Tarot Beyond the Basics: Gain a Deeper Understanding of the Meanings Behind the Cards, by Anthony Louis
Llewellyn Worldwide, 9780738739441, 383 pp. (incl. notes, appendices, and bibliography), 2014
Anthony Louis brings us an enriching and thorough examination of the modern tarot by first introducing us to its fascinating history. He begins in China, where the paper and cards was created, then to Egypt and the Mamluk slave soldiers who played games with a deck of 52 playing cards, much like today’s playing card decks. Then he travels into Spain where the court cards are changed to include Kings, horsemen and pages. In Italy is where the queens were added and the church became involved in their design.
Many readers of today have heard the rumours that the tarot is originated from the Egyptian pantheon, or that the 22 major arcana cards reference the 22 letters in the Hebrew kabbalah. Louis notes that this assumption appeared in an unsubstantiated paper that was published in Paris in 1781 by clergyman Antoine Court de Gebelin and the French occultist Comte de Mellet.1 The only reference that Louis could find about the tarot originating in Egypt was through the Mamluks and their love of playing cards.
In addition to Louis’ ability to bring to light the history of the tarot, he also has a way of expressing the deeper meanings of the cards in a way that is easy to follow. He first presents an idea and provides a sample reading using the common Celtic Cross spread. Then builds on that original concept throughout the rest of the text and reinforces the new information through examples using a more simple past-present-future layout. He also includes charts and tables to make it easier to comprehend the many connections he weaves. His work is well sourced, as indicated by the footnotes, and bibliography.
Louis states that this book is written for the intermediate to advanced tarot reader. The subject matter is detailed and can be difficult to follow, but is made easier by Louis’s use of charts, tables, and examples. His writing style, which is in the first person, eloquently demonstrates his desire to share his knowledge for the benefit of others in a way that is easy to understand.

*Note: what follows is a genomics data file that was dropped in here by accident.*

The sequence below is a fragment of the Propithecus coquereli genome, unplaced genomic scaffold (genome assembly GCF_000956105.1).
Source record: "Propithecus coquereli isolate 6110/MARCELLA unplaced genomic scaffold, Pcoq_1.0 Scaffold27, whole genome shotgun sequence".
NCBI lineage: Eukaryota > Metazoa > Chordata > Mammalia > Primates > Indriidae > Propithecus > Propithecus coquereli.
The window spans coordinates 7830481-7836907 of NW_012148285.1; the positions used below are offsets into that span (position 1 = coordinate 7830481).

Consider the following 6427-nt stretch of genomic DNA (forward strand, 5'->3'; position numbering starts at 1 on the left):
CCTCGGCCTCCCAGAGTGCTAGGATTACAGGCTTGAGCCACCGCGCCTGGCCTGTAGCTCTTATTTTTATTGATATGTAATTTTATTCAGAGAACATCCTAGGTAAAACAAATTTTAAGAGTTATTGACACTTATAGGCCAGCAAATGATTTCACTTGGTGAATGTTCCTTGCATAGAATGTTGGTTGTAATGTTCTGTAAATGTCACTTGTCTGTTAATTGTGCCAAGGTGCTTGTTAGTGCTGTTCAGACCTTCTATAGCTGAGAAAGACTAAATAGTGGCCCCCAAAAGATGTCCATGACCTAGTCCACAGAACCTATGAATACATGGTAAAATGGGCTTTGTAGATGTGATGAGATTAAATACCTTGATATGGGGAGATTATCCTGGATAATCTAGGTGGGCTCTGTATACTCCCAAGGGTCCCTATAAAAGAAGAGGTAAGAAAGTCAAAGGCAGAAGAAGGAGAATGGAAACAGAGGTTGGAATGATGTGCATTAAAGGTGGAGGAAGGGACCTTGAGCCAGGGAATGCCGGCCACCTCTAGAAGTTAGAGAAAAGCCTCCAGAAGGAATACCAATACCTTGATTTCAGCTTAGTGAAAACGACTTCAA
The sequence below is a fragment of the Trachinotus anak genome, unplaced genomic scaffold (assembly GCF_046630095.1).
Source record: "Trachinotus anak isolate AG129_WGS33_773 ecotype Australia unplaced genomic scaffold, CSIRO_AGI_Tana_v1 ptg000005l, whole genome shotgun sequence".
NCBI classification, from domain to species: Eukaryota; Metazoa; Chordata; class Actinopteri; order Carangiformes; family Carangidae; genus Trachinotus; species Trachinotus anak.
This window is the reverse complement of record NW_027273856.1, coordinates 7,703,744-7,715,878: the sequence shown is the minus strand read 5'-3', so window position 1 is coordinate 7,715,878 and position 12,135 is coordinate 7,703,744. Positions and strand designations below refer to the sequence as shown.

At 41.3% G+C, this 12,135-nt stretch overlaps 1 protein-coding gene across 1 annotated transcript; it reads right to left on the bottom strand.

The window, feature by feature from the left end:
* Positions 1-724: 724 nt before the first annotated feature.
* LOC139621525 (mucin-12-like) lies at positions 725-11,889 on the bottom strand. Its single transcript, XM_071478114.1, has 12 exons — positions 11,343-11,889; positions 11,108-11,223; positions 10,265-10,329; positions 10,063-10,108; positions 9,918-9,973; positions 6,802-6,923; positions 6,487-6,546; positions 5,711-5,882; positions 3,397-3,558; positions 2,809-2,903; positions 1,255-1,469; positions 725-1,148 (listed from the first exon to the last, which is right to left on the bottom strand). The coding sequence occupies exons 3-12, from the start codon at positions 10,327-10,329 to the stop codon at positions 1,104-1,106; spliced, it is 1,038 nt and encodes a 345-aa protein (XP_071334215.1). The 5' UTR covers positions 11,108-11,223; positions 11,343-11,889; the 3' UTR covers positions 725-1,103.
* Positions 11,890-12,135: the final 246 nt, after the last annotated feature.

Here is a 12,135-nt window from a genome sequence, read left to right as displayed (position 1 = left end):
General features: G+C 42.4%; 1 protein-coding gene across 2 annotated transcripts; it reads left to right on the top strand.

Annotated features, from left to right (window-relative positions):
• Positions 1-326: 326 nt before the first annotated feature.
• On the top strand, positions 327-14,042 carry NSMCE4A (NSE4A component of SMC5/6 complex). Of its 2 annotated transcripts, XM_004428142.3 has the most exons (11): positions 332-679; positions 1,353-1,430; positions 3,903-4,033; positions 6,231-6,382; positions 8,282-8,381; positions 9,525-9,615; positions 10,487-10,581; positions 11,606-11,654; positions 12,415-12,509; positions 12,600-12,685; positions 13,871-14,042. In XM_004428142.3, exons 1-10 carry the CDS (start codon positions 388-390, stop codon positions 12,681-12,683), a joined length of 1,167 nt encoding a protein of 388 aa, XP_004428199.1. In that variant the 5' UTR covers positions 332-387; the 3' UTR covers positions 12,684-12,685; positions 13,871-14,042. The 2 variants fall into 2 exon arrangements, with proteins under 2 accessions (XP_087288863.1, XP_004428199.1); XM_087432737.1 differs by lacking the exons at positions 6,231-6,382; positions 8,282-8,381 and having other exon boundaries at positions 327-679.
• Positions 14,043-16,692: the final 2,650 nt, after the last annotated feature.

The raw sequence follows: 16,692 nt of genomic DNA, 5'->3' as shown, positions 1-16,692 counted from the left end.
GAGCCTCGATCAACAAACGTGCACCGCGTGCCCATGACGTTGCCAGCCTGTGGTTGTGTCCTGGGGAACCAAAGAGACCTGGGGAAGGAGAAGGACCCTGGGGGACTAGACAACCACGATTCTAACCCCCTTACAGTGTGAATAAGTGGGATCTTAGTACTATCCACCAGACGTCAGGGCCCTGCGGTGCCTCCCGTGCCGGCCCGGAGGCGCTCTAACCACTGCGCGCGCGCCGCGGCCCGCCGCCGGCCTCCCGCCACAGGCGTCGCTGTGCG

Throughout the book, Louis uses a variety of decks to illustrate the examples provided in the text. Most of the artwork depicts the Rider-Waite-Smith-derived Universal Tarot illustrated by Roberto de Angelis. However, in Louis’s descriptions, he also references both the Rider-Waite-Smith deck and Aleister Crowley’s Thoth deck illustrated by Frieda Harris.
Louis ends the book with an epilogue that offers another detailed sample reading where he uses the techniques and references he presented earlier. He goes on to explain that what he has shared with the world in this book is a reference for the rest of us. He acknowledges that each reader is different, and while some readers avidly use numerology in their readings, others might incorporate astrology, or even simple intuition. All have their place and all are valid.
Three appendices also included. The first is the combination of all the astrological, elemental, and numerological references and keywords in chart and table format for every card in the tarot deck.2 The second appendix details the original card placements and representations of the Celtic Cross spread, a method of divination devised by Arthur Edward Waite in The Pictorial Key to the Tarot. Finally, in the third appendix, he includes more charts and tables depicting the element correspondences and timing for the minor arcana (aces through 10s) and court cards (pages through kings).
As an avid tarot reader myself, I found this to be a very informative and handy book to have! It even inspired me to pull out my many tarot decks to begin making my own comparisons. I use the Cosmic Tarot by Laura E. Clarson, and because I am so familiar with this deck, I found it easier to associate the examples described in the text with the Cosmic Tarot rather than with the Universal Tarot pictured throughout the book. Due to the detail Louis provides, I was able to pick up much more information from the cards than I normally would, such as how the balance of the elements in the spread can contribute to the overall reading. I had always balanced things in a reading, for example, by how noting how many pentacles there were as as opposed to cups, but I didn’t equate it quite the same way as adding dry or wet compared to hot and cold. The charts and tables included in the appendices will be very handy. I am looking forward to having many more opportunities to use them to assist me with more readings in the future!
Image credit: Aquarian Insight